Thanks to a recent questionable police crackdown, another long-standing head shop is going up in smoke, vaporizing a handful of jobs with it.
Matthew Frost, owner of City Haul, said he has reluctantly decided to close his business after police officers visited him and advised "you need to find something else to sell."
Frost, who has run the Corydon Avenue novelty shop for 15 years, said after the police encounter he decided not to renew his lease, which is up at the end of this month.
'This is a hard marketplace. It's hard for the little guy to survive'
"This is a hard marketplace," Frost said. "It's hard for the little guy to survive. But I don't want to talk about the negativity. People in Winnipeg are very kind. They are coming in here in tears. I have supported them over the years and they have supported me by coming in and buying all my inventory."
Frost said his neighbours on Corydon have never expressed any concerns in the past. On the contrary, he said he has brought customers to the area from across the province.
Roman Panchyshyn, owner of Wild Planet, is also planning to exit the market after more than 30 years in business in Winnipeg.
He has recently listed the Osborne Village building for sale.
"I don't want to go," Panchyshyn said. "I've put in my time. I have been working seven days a week for a long time. I pay $17,000 in property tax and $7,000 business tax, not to mention all the GST and PST I have collected."
It may be too late for Frost, Panchyshyn and Jeremy Loewen from Hemp Haven, who now faces charges laid by Winnipeg police, but efforts are underway to come up with clearer rules of engagement for these kinds of stores.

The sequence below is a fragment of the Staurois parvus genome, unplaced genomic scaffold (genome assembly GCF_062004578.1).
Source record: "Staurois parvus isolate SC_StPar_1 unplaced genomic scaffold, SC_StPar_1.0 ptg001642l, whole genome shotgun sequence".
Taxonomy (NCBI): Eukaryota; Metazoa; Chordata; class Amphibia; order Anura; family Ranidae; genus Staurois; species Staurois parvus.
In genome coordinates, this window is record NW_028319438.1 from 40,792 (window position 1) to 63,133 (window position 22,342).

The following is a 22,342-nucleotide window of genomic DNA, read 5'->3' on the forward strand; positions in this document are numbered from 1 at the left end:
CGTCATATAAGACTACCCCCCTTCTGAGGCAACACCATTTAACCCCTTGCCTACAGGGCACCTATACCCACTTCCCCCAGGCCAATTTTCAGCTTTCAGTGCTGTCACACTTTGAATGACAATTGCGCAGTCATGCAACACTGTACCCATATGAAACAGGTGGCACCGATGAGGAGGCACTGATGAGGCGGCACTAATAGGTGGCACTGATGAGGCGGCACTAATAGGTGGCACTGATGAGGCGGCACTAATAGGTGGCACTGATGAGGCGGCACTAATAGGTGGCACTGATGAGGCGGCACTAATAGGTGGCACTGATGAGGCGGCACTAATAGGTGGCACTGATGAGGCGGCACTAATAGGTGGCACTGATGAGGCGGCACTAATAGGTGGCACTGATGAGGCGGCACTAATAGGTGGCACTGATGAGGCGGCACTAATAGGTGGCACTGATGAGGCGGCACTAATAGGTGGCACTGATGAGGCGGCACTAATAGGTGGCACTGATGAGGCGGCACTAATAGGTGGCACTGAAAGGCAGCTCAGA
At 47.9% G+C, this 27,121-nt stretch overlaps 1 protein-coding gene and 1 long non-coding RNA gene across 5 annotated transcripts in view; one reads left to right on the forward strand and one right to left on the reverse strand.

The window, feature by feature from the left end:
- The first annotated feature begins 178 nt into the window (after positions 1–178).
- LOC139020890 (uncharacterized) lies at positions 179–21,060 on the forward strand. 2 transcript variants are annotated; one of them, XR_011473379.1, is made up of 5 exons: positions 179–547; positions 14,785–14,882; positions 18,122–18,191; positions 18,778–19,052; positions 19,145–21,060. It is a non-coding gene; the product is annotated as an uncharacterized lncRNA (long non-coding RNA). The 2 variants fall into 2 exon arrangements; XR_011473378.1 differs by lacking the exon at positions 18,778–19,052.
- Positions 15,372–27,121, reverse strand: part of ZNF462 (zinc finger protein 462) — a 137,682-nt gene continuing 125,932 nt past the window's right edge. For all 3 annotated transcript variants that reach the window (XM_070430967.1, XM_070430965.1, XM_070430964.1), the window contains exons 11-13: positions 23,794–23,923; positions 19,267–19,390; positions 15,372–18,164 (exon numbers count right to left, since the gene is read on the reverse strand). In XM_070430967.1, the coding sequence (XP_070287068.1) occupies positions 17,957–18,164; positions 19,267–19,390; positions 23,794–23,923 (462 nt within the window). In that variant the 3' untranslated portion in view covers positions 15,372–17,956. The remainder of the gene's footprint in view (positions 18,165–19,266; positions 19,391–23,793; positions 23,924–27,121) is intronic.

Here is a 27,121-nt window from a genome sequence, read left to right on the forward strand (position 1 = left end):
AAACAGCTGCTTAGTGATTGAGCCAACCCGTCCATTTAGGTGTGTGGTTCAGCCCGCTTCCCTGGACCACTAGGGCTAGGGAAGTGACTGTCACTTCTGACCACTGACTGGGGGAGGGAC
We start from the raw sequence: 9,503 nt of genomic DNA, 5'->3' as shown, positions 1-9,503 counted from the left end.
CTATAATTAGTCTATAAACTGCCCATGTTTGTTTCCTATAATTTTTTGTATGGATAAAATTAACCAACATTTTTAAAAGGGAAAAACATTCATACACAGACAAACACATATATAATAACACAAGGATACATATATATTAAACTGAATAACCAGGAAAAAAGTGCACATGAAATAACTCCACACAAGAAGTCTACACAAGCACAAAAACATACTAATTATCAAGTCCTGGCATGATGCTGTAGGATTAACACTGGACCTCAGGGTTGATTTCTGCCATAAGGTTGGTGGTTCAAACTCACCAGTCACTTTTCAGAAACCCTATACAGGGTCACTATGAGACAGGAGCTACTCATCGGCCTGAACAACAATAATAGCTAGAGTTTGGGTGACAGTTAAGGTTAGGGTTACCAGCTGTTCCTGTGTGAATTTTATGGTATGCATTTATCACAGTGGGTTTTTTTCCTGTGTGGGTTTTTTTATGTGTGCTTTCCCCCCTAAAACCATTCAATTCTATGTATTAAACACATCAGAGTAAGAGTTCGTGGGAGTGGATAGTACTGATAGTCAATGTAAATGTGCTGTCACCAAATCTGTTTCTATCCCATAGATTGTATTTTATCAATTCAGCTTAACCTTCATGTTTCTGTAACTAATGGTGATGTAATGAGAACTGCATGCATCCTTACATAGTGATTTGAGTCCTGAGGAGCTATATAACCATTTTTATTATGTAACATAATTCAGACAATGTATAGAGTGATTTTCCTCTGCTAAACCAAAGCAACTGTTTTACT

Randy Caine, a longtime activist and business owner from Vancouver, is flying to Winnipeg to speak today to local business owners about options.
Among other things, Caine said forming a trade association is being discussed. "I was asked to come in and be a facilitator and provide a voice of reason," Caine said.
"I'm at arm's length from the situation in Winnipeg, and it's easier for me to navigate through some of the emotions."
He said if there was a trade association and members operated by certain standards, it could be very useful for any city. "If everyone understands the parameters, it could act as a great guidance," he said. "If there are considerations we need to look at, like being near a school, we could make corrections for the future. None of us is opposed to that."
Although these long-standing business owners don't necessarily get support from business organizations -- a spokesman from the Canadian Federation of Independent Businesses said the organization does not have a position on the matter -- they have operated for many years, paying taxes and employing staff without opposition from their commercial neighbours.
Frost said he believed his store provided a lively alternative for the street-level retail scene.
Notwithstanding the profitable bongs and head-shop paraphernalia he sells, Panchyshyn said he's always thought of Wild Planet as more of a rock-music store, with more than 8,000 T-shirts for sale.
Stephanie Meilleur, the executive director of the Osborne Village BIZ, agrees stores such as Wild Planet and City Haul add to the vibrancy of their neighbourhoods.
"From the BIZ point of view, we have a unique one-of-a-kind atmosphere here, with shopping and restaurants and live-music venues," she said. "Lots of people go to Wild Planet because they have one-of-a-kind items you can only buy there. I think they are an asset to Osborne Village."